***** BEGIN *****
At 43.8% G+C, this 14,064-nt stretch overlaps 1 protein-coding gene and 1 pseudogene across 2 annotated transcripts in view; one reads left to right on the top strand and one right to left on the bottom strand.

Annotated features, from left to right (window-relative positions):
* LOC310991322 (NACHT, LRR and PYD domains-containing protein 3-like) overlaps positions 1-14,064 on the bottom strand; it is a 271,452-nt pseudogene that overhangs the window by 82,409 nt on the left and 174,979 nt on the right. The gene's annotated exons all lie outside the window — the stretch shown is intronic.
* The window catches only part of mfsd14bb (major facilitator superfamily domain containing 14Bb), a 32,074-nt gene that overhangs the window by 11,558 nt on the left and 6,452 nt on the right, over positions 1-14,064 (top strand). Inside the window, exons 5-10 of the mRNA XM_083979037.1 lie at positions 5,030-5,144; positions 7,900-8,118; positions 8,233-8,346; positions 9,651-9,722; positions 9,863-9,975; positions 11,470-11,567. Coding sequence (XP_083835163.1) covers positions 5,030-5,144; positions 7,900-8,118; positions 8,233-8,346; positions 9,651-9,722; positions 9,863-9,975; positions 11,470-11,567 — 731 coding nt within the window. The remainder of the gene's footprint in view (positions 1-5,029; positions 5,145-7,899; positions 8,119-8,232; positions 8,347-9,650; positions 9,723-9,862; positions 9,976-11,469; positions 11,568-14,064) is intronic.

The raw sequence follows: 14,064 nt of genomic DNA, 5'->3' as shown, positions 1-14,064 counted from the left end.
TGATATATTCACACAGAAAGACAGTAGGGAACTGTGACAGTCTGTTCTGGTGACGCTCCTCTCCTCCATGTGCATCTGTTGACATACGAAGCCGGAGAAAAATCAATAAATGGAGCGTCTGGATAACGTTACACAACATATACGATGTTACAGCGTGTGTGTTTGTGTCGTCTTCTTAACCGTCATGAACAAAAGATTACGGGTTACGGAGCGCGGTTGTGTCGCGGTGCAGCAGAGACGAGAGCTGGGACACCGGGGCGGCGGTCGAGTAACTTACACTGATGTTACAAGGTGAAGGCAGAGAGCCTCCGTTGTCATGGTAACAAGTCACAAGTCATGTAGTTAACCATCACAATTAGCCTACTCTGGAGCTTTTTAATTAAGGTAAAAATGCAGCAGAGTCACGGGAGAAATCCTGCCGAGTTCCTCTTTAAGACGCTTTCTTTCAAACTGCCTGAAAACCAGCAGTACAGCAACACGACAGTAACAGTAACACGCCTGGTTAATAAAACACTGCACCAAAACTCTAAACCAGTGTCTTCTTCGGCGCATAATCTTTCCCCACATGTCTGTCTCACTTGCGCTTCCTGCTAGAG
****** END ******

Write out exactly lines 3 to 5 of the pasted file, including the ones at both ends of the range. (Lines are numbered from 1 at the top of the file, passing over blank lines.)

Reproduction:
* LOC310991322 (NACHT, LRR and PYD domains-containing protein 3-like) overlaps positions 1-14,064 on the bottom strand; it is a 271,452-nt pseudogene that overhangs the window by 82,409 nt on the left and 174,979 nt on the right. The gene's annotated exons all lie outside the window — the stretch shown is intronic.
* The window catches only part of mfsd14bb (major facilitator superfamily domain containing 14Bb), a 32,074-nt gene that overhangs the window by 11,558 nt on the left and 6,452 nt on the right, over positions 1-14,064 (top strand). Inside the window, exons 5-10 of the mRNA XM_083979037.1 lie at positions 5,030-5,144; positions 7,900-8,118; positions 8,233-8,346; positions 9,651-9,722; positions 9,863-9,975; positions 11,470-11,567. Coding sequence (XP_083835163.1) covers positions 5,030-5,144; positions 7,900-8,118; positions 8,233-8,346; positions 9,651-9,722; positions 9,863-9,975; positions 11,470-11,567 — 731 coding nt within the window. The remainder of the gene's footprint in view (positions 1-5,029; positions 5,145-7,899; positions 8,119-8,232; positions 8,347-9,650; positions 9,723-9,862; positions 9,976-11,469; positions 11,568-14,064) is intronic.

The raw sequence follows: 14,064 nt of genomic DNA, 5'->3' as shown, positions 1-14,064 counted from the left end.